It’s now closing in on the end of January, so if you’re still maintaining your New Year’s resolutions, my congratulations to you!Â It may be sheer coincidence that Remembrance Day and New Year’s Day fall so closely together on the calendar but our memories of the past and our dreams of the future always seem bound together.Â It may be true that (as espoused by George Santayana), “Those who cannot remember the past are condemned to repeat it.”Â It’s also true that much of how we see ourselves today is based on and built out of who we have believed ourselves to be and that person no longer exists.Â It’s not just that your body is continuously refreshing itself – building new cells and removing old ones.Â Our thoughts, ideas, understandings – in some ways the essence of who we are – is also different… unless of course we hang on tight to the past memories of who we used to be.Â Memories can be pleasant or painful and there are varying degrees of both, but there’s one thing memories rarely are, and that’s an accurate recollection of the past as it happened.Â My grandmother was a very wise woman with a Grade 5 education, and one of her sayings was, “No matter how thin the paper, there are two sides to every page.”Â In some cases there are many more than two sides to an issue, more than two sides to a memory, but the point is made.
Memories can also be extremely powerful. Seth once said:
â€œ… the first important step is to realize that your beliefs about reality are just that â€“ beliefs about reality and not necessarily attributes of reality. You must make a clear distinction between you and your beliefs. You must then realize that your beliefs are physically materialized. What you believe to be true in your experience is true.â€ ~ The Nature of Personal Reality, session 621.
I’ve invested a lot of time over the past several decades looking at my beliefs in every way I could conceive, and each of them has taught me more about myself.Â They’ve also taught me, as quoted above, that my beliefs are not ‘me’ but are tools that I use to express my understandings of myself.Â In my continuing search to understand my own Being and my continuing expansion of my awareness of my self, I’ve also come to terms with aspects of ‘me’ that no longer fit.Â I’ve been reminded (often) of the scene in the movie ‘The Mission‘ where Robert De Niro (as Rodrigo Mendoza, a former mercenary and slave trader) struggles to carry/drag (as penance) a huge bag of his weapons and armour all the way from the city near the sea up the cliffs and through the jungle to the remote Native village the Jesuits are seeking to visit.Â When one of his companions cuts the rope attaching him to the bag, Mendoza goes back down the cliff, knots the rope and continues.Â Only when he reaches the top does he find forgiveness and allows the rope to be cut.Â How many of us continue to carry such a huge burden ourselves? Regrets, ‘if-only’ moments, guilt and more.Â And if someone was to release us from the bonds of those ropes, how many would, as Mendoza did, retrieve the bag, retie the ropes and struggle on?Â I know I did, for a very long time.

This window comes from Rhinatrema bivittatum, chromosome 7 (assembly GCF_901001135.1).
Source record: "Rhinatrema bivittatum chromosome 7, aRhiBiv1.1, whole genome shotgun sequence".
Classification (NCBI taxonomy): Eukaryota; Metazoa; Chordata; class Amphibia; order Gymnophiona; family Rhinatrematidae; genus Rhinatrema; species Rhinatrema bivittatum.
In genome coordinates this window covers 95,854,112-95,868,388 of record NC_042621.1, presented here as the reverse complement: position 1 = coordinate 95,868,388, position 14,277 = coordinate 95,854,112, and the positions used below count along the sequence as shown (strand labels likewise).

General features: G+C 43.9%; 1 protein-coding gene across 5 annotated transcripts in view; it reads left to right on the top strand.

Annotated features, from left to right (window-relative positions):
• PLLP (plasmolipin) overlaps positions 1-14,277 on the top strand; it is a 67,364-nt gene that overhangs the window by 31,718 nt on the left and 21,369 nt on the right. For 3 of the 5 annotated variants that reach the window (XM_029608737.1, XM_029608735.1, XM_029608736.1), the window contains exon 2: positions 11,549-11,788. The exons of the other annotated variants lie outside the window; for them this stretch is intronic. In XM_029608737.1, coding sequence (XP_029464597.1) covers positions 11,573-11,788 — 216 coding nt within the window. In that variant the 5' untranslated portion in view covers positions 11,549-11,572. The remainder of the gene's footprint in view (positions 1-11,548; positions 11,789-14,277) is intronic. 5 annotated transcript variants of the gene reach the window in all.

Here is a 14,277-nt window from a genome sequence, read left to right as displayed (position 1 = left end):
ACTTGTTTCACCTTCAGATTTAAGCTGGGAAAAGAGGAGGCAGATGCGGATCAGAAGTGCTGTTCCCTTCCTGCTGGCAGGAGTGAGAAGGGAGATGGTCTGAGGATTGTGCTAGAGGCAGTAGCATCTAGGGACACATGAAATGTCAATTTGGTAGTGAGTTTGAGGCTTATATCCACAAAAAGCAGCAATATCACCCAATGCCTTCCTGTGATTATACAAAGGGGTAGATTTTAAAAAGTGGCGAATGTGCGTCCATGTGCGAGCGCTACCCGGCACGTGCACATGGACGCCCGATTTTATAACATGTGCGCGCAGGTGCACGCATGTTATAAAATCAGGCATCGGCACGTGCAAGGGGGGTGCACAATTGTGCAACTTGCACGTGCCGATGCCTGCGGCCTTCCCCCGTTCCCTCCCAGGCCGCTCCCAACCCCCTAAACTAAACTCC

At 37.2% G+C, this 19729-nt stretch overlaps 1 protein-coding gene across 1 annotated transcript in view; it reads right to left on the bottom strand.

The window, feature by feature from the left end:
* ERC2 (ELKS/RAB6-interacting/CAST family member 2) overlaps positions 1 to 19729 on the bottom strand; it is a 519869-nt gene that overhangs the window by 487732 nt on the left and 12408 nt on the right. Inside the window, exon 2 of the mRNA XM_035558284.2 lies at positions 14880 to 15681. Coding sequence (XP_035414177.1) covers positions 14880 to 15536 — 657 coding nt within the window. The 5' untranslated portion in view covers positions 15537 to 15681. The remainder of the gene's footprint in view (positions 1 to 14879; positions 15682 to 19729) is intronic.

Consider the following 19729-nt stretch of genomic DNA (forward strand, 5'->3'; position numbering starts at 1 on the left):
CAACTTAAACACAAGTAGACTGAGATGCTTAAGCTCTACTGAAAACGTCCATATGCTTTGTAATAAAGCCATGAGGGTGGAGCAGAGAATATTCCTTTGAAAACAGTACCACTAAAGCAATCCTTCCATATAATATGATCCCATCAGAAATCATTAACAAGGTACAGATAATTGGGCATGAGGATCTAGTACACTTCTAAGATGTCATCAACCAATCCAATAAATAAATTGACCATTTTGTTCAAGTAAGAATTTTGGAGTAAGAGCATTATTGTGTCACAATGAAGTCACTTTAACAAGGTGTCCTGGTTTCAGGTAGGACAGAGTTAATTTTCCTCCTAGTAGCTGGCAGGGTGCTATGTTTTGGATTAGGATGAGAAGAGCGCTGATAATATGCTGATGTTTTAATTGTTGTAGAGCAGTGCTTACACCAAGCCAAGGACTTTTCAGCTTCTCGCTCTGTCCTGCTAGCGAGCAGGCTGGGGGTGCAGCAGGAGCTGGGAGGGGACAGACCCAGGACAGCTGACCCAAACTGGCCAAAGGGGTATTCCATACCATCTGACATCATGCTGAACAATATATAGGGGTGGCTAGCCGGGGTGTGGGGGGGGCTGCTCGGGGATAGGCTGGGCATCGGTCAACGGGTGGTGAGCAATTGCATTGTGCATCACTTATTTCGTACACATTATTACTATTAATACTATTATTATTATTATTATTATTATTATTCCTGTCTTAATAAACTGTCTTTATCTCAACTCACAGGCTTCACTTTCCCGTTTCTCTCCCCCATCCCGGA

I came across a Tut quote recently that read:
“Often, having what you want is a function of letting go of what you have.
If you know what I mean.
Â Â The Universe
Odd, huh, the stuff people cling to?”
It can be a challenging decision to make, to put down that bag and walk away from it.Â For me much of that challenge was in letting go of what it said about me and who I believed I was.Â In letting go, even of ‘myself’, what would I have left? Who would I be?Â Freedom, complete freedom can have a wonderful taste; it can also be daunting.Â We each have our own ways and our own reasons for continuing to hang on to the past, but I have received a couple of interesting thoughts regarding this from those who guide me.Â One was, â€œYou don’t have to forget the past. Knowing that, can you let it go?â€ Coupled with that was something seemingly innocuous.Â I do all of my personal writing in a notebook with a fountain pen, and as such I have to clean the pen nib periodically. As I was standing over the sink flushing the ink from my pen I watched the tendrils of ink wash out of the nib and disappear into the stream of water coming from the tap.Â As I’ve often seen the movement of time as being like a flowing stream, I saw for the first time how it wasn’t necessary for me to release these old ideas, beliefs and aspects of myself as much as to release them into the past.Â There was a time in my life when they did have relevance, and as such they helped to form who I am today.Â As Richard Bach wrote in the book ‘Illusions: Adventures of a Reluctant Messiah‘, “I gave my life to become the person I am right now. Was it worth it?”Â For me, it is.
So, bold adventurer, as we move forward into this new day, into this new year, are you willing to surrender the past to the past? To honour what you have been and celebrate who you are today?Â Every moment is a new beginning, complete within itself, borrowing nothing from the future and owing nothing to the past. Live Now.
P.S. In my most recent interchange with those who guide me, the strongest message I remember is that in continuing to heal myself it’s important for me to heal not what I think as much as how I think.Â In healing how I think I change my patterns of perception, how I see myself and the world around me.Â What we think is important, but perhaps more important is what we think about what we think, and how we feel about what we think. â€œDiscover the feeling of â€˜New Beginningsâ€™ rather than â€˜starting overâ€™.Â To an explorer, every step is a new beginning.â€ ~ MNP